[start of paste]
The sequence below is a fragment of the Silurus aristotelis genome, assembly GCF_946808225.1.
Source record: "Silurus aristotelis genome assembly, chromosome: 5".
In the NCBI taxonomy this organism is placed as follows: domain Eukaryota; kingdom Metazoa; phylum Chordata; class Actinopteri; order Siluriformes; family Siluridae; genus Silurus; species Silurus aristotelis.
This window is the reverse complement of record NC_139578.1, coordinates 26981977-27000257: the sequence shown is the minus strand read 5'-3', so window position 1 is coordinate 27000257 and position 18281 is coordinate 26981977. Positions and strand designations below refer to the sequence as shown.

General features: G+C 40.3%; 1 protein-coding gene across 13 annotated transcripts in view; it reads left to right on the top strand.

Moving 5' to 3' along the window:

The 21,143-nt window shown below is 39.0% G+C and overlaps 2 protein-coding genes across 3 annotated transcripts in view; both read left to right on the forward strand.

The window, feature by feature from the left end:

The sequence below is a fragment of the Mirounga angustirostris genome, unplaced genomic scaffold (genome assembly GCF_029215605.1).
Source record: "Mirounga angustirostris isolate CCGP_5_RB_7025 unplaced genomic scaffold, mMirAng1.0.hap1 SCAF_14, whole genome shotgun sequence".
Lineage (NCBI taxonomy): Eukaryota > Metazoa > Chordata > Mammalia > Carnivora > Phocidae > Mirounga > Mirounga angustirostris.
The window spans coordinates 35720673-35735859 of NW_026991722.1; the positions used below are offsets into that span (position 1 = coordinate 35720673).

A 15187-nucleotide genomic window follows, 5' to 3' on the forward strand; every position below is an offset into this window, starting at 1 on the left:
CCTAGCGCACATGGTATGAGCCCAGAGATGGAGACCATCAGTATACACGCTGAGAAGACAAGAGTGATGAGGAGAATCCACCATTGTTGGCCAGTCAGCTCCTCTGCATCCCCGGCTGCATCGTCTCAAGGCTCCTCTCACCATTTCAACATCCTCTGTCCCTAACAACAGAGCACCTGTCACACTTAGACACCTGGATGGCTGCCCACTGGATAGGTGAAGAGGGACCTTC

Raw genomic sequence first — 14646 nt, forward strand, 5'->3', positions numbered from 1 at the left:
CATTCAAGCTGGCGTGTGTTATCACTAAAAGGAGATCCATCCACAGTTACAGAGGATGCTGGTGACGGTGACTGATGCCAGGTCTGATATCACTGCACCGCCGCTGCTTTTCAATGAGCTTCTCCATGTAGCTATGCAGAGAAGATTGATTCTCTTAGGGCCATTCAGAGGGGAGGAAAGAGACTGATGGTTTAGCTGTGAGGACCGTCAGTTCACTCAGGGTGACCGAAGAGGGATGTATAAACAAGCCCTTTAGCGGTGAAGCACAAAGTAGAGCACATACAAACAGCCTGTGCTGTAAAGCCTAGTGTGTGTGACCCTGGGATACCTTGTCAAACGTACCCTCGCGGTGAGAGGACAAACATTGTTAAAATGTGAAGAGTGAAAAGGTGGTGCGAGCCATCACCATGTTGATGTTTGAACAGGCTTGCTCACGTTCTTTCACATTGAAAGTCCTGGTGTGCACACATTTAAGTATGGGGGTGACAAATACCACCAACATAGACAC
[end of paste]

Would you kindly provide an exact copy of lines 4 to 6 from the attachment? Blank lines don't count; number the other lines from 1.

This window is the reverse complement of record NC_139578.1, coordinates 26981977-27000257: the sequence shown is the minus strand read 5'-3', so window position 1 is coordinate 27000257 and position 18281 is coordinate 26981977. Positions and strand designations below refer to the sequence as shown.

General features: G+C 40.3%; 1 protein-coding gene across 13 annotated transcripts in view; it reads left to right on the top strand.

Moving 5' to 3' along the window: